I love watching YouTube videos that capture veterans returning home to their unsuspecting loved ones. The videos steal rare moments of vulnerability when spouses, mothers, children, fathers, and even dogs discover that the soldier for whom they have endured a tortuous distance is suddenly within their grasp. But what happens when the distance does not stay away? What happens when the distance comes home in a uniform? What do spouses, lovers, and soldiers do when they find that the trauma of combat is as intimate as their own embrace?
For Veterans and their Partners, PTSD is a Shared Experience
As a couple’s therapist, my job is to find the closest distance between two people. In my experience working with veterans and their partners, posttraumatic stress disorder (PTSD) divides and conquers the intimacy that inhabits healthy relationships. PTSD isolates veterans and convinces them that they are alone in their struggle, leaving their partners traumatized by a spouse who is at once here and not here.
Those of us who treat PTSD endeavor to help veterans shift away from the survival mode that served them so well during combat in exchange for slower cognitive functions that promote purposeful thoughts and behaviors. Neuroimaging research reveals that veterans recover when their overactive limbic systems that are responsible for survival give ground to the prefrontal cortex. Why then, do recovering veterans still experience high rates of relationship distress?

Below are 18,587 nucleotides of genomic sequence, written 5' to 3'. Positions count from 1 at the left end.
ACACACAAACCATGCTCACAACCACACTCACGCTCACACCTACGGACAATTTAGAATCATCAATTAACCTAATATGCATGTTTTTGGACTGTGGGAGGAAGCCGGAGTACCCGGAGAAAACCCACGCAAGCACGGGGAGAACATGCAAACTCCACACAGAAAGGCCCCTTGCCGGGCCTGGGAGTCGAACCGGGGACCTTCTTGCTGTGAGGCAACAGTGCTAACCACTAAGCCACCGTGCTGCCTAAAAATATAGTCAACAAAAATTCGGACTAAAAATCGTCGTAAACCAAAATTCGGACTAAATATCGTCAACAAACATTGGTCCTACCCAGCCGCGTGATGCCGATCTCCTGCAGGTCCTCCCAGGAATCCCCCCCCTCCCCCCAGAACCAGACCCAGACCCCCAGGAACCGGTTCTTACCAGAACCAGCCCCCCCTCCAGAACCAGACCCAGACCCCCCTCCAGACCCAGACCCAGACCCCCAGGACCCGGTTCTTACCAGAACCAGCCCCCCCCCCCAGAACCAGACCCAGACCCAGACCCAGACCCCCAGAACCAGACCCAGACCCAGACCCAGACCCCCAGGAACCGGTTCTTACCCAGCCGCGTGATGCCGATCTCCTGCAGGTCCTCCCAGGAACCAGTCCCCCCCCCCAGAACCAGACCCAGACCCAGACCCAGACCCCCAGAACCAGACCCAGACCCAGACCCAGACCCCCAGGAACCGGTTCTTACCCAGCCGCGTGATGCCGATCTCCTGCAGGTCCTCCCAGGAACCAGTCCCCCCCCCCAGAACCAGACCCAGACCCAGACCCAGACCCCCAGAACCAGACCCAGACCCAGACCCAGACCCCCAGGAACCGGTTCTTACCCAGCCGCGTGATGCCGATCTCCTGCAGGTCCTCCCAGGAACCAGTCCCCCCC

Trauma Standing In Between a Relationship
Couple relationships have two major working parts: the within and the between. Who I am within impacts whom we are between. Most combat PTSD treatments address the within and neglect the suffering “between” relationship. The most basic intimate question we ask our partners is, “Are you there for me?” When spouses of suffering veterans ask this question, the face of PTSD often responds with a heart breaking, “No.” This is the shared experience of trauma. PTSD creates a cycle of pursuit and withdrawal, hijacking relationships that would otherwise flourish. Veterans are not complicit in their trauma, and spouses are not responsible for their distress. Rather, couples are victims of a trauma cycle that diminishes intimacy. Fear permeates where love once thrived.
Confront PTSD to Break the Hold it has on a Relationship
To break this cycle, veterans need help to confront PTSD, and couples need the support of a therapist who can address secondary trauma. Veterans and their spouses need not suffer the trauma of relational as well as military combat. Limited research on trauma in couple relationships reveals that symptoms of PTSD retreat under the power of a safe-harbor relationship. By shifting out of survival mode, couples can close the distance between and heal the wounds within.
This article was written by:
Dr. Mathis Kennington is a family therapist associate in Austin, TX who specializes in helping couples and families recover from the impact of traumatic relationships and experiences. To read more from Dr. Kennington, visit his blog at or follow him on Twitter.
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